After days of suffering, wandering through the woods, hiding in the streams, sleeping in the grave-yards, crawling with my terrible pain we managed to reach the territory under Bosnian government control. My father, uncle and relatives who sought shelter at the Dutch base in Potočari did not survive. The man who saved me lives today far away from Bosnia. I returned to Srebrenica in 2007.
Although she was born as one of four children into a poor family, struggling to get by in 1950s Yugoslavia, Fadila Efendić was taught the value of education and reading from an early age. But nothing she had read could prepare her for what happened in July 1995: “They cannot put into 100 films what I saw in those two days” she says shaking her head and remembering the horrific ordeal she and thousands of others went through under the watch of UN forces in Potočari.
Her husband, Hamed, and son, Fejzo, were murdered along with over 8,000 other Muslim men and boys trying to escape Srebrenica, but their fates remained unknown to Fadila for many years afterwards. The one thing that gave Fadila the strength to carry on was her drive to ensure that she gave her daughter the opportunity to study and make something of her life.
In the early 1990s, things in Bosnia-Herzegovina started to change, but although she saw problems occurring in other parts of the country, Fadila had no idea how bad the situation would become: “I didn’t feel any intolerance among Muslim and Orthodox people in Srebrenica. At work, I asked my colleagues: “What’s going to happen?” They told me that they didn’t know; one told me: “maybe if somebody owes something to somebody else, they will simply collect their debts, they will fight, nothing else.”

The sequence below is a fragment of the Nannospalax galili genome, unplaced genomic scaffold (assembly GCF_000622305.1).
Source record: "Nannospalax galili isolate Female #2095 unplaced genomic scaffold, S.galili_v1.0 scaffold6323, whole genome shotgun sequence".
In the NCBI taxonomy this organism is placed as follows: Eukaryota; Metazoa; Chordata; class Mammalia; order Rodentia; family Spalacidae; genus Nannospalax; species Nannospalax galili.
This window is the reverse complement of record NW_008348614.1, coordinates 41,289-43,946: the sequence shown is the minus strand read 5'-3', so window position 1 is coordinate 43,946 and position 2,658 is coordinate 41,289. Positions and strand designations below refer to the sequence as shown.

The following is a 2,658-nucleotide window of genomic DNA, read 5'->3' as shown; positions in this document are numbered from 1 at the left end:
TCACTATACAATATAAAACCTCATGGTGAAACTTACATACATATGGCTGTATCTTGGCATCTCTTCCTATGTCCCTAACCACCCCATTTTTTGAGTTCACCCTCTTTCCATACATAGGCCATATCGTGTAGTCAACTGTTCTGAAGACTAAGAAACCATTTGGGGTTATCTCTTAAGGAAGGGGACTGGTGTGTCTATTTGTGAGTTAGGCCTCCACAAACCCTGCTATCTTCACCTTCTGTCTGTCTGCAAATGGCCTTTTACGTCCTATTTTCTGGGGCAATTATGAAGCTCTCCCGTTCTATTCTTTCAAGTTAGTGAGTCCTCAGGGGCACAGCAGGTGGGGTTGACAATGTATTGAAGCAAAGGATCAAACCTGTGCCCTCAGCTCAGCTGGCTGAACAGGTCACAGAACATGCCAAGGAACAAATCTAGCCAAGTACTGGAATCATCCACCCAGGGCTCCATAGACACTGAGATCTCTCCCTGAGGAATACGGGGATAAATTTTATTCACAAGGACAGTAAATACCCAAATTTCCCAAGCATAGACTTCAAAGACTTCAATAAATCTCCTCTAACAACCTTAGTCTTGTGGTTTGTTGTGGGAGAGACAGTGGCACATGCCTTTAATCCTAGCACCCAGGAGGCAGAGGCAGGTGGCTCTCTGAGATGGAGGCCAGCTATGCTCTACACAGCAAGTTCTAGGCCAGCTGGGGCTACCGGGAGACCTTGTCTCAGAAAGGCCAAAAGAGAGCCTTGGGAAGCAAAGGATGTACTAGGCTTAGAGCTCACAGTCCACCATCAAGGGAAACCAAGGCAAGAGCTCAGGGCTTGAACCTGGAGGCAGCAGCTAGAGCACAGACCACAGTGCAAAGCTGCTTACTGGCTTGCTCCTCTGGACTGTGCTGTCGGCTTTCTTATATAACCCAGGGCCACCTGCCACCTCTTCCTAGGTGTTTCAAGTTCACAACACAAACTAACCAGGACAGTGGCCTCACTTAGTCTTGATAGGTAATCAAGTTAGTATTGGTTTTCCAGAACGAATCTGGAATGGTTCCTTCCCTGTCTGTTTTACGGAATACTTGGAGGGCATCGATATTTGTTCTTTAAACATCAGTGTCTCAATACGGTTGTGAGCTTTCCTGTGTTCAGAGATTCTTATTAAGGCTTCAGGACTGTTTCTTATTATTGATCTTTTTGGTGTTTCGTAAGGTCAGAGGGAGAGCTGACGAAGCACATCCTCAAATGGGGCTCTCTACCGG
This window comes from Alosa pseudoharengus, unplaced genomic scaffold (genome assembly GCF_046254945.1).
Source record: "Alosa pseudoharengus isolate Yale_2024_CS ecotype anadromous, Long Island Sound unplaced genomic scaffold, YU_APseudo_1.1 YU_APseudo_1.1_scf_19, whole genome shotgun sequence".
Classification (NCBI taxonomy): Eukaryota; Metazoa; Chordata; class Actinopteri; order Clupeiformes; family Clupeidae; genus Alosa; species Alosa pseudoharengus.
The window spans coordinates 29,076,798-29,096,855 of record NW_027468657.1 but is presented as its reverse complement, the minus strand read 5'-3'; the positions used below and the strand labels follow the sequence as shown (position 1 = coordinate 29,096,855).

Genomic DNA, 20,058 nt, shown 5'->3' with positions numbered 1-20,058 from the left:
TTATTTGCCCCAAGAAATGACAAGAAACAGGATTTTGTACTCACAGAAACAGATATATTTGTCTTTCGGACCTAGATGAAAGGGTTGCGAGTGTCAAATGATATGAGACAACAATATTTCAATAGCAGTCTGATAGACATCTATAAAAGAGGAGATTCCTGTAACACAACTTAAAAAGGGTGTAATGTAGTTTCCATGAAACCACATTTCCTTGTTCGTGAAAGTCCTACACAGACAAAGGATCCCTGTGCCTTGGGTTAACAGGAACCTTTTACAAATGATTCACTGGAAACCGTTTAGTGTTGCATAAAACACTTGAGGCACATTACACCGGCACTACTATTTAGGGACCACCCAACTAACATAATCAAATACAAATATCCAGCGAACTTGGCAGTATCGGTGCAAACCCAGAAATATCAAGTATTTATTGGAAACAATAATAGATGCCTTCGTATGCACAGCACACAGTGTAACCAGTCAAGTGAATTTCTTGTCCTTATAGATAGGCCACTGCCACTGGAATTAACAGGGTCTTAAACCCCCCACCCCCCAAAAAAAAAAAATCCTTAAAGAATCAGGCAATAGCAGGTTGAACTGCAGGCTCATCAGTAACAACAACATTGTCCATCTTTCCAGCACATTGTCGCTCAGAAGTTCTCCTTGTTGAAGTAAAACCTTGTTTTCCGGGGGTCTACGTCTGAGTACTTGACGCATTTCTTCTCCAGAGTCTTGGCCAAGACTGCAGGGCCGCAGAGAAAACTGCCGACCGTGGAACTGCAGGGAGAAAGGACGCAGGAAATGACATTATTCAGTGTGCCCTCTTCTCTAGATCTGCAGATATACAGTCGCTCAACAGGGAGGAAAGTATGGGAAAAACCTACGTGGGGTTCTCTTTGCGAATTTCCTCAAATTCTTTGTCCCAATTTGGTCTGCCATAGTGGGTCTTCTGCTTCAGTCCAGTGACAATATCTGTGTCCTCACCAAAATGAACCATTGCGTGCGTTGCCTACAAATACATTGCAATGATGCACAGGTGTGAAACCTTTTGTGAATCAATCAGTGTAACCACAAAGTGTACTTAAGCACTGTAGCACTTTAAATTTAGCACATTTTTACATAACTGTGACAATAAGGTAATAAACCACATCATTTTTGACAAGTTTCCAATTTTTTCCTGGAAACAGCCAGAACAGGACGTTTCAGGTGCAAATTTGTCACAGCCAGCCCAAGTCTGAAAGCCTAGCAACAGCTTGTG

I was so naïve; I thought I didn’t owe anything to anybody, I hadn’t argued with anybody, so nobody would harm me. That’s why I remained here.
My sister and her three children went away, my brothers also. I stayed in Potočari. My mother was very sick, she couldn’t go; someone had to look after her. So, I stayed, with my family, my husband and two children.”
This was a decision that would change her life forever: “You cannot explain it to someone who didn’t live through it, but if I had known what was coming, I wouldn’t have stayed; I would have run away somewhere. A war not only brings killings, many ugly things happen. As the days passed, each became more difficult than the last. I had to endure shelling; I had to endure many adversities of war.”
Fadila’s mother had passed away by 1995, but the rest of the family were still living in their house just outside Srebrenica: “I never believed that this was a “Safe zone”. How could I believe it when Serbian soldiers were firing shells and killing people, whenever they wanted?
“Then the fatal 11th July came. They were saying all the time that we would be protected. NATO’s airplanes were flying over Srebrenica, but they were not acting. I asked my husband: ‘What are they waiting for? Can’t they see that people are panicking, that they are trying to run away through the woods?’ He said: ‘The world will not allow this.’ What world? You can only count on yourself. Do not count on the world to protect you. My daughter and I had to leave our house. My husband and son stayed to try and break through the woods, the next day. I heard that they came to the UN base as well. We were not together, I don’t know why. I never saw them again.”